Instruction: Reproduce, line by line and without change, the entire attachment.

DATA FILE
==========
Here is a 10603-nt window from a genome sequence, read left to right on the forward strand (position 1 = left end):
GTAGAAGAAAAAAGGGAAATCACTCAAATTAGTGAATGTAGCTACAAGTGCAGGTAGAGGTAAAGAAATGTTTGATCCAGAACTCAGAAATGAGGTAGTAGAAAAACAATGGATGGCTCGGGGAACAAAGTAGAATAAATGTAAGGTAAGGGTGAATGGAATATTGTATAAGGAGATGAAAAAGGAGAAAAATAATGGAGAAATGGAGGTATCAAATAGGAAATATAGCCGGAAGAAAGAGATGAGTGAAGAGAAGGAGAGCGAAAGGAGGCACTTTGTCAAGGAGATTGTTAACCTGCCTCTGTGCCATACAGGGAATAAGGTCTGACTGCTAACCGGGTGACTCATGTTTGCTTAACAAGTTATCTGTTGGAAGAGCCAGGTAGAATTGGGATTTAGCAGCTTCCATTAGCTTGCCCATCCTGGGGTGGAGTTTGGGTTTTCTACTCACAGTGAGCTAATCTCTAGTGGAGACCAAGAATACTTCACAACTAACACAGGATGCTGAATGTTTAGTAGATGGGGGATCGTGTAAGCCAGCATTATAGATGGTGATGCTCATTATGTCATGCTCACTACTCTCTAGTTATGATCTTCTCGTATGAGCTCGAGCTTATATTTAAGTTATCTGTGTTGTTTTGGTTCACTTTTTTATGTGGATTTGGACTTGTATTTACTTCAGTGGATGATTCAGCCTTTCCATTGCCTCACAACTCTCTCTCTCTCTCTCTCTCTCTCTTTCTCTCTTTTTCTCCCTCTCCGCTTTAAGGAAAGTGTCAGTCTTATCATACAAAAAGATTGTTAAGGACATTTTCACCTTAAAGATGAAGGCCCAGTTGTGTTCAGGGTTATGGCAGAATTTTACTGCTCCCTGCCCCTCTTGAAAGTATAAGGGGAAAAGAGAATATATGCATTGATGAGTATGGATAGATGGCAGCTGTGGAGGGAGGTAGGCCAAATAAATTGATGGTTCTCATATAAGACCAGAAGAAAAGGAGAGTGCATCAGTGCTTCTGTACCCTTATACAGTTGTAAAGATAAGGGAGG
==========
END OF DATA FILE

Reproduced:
Here is a 10603-nt window from a genome sequence, read left to right on the forward strand (position 1 = left end):
GTAGAAGAAAAAAGGGAAATCACTCAAATTAGTGAATGTAGCTACAAGTGCAGGTAGAGGTAAAGAAATGTTTGATCCAGAACTCAGAAATGAGGTAGTAGAAAAACAATGGATGGCTCGGGGAACAAAGTAGAATAAATGTAAGGTAAGGGTGAATGGAATATTGTATAAGGAGATGAAAAAGGAGAAAAATAATGGAGAAATGGAGGTATCAAATAGGAAATATAGCCGGAAGAAAGAGATGAGTGAAGAGAAGGAGAGCGAAAGGAGGCACTTTGTCAAGGAGATTGTTAACCTGCCTCTGTGCCATACAGGGAATAAGGTCTGACTGCTAACCGGGTGACTCATGTTTGCTTAACAAGTTATCTGTTGGAAGAGCCAGGTAGAATTGGGATTTAGCAGCTTCCATTAGCTTGCCCATCCTGGGGTGGAGTTTGGGTTTTCTACTCACAGTGAGCTAATCTCTAGTGGAGACCAAGAATACTTCACAACTAACACAGGATGCTGAATGTTTAGTAGATGGGGGATCGTGTAAGCCAGCATTATAGATGGTGATGCTCATTATGTCATGCTCACTACTCTCTAGTTATGATCTTCTCGTATGAGCTCGAGCTTATATTTAAGTTATCTGTGTTGTTTTGGTTCACTTTTTTATGTGGATTTGGACTTGTATTTACTTCAGTGGATGATTCAGCCTTTCCATTGCCTCACAACTCTCTCTCTCTCTCTCTCTCTCTCTTTCTCTCTTTTTCTCCCTCTCCGCTTTAAGGAAAGTGTCAGTCTTATCATACAAAAAGATTGTTAAGGACATTTTCACCTTAAAGATGAAGGCCCAGTTGTGTTCAGGGTTATGGCAGAATTTTACTGCTCCCTGCCCCTCTTGAAAGTATAAGGGGAAAAGAGAATATATGCATTGATGAGTATGGATAGATGGCAGCTGTGGAGGGAGGTAGGCCAAATAAATTGATGGTTCTCATATAAGACCAGAAGAAAAGGAGAGTGCATCAGTGCTTCTGTACCCTTATACAGTTGTAAAGATAAGGGAGG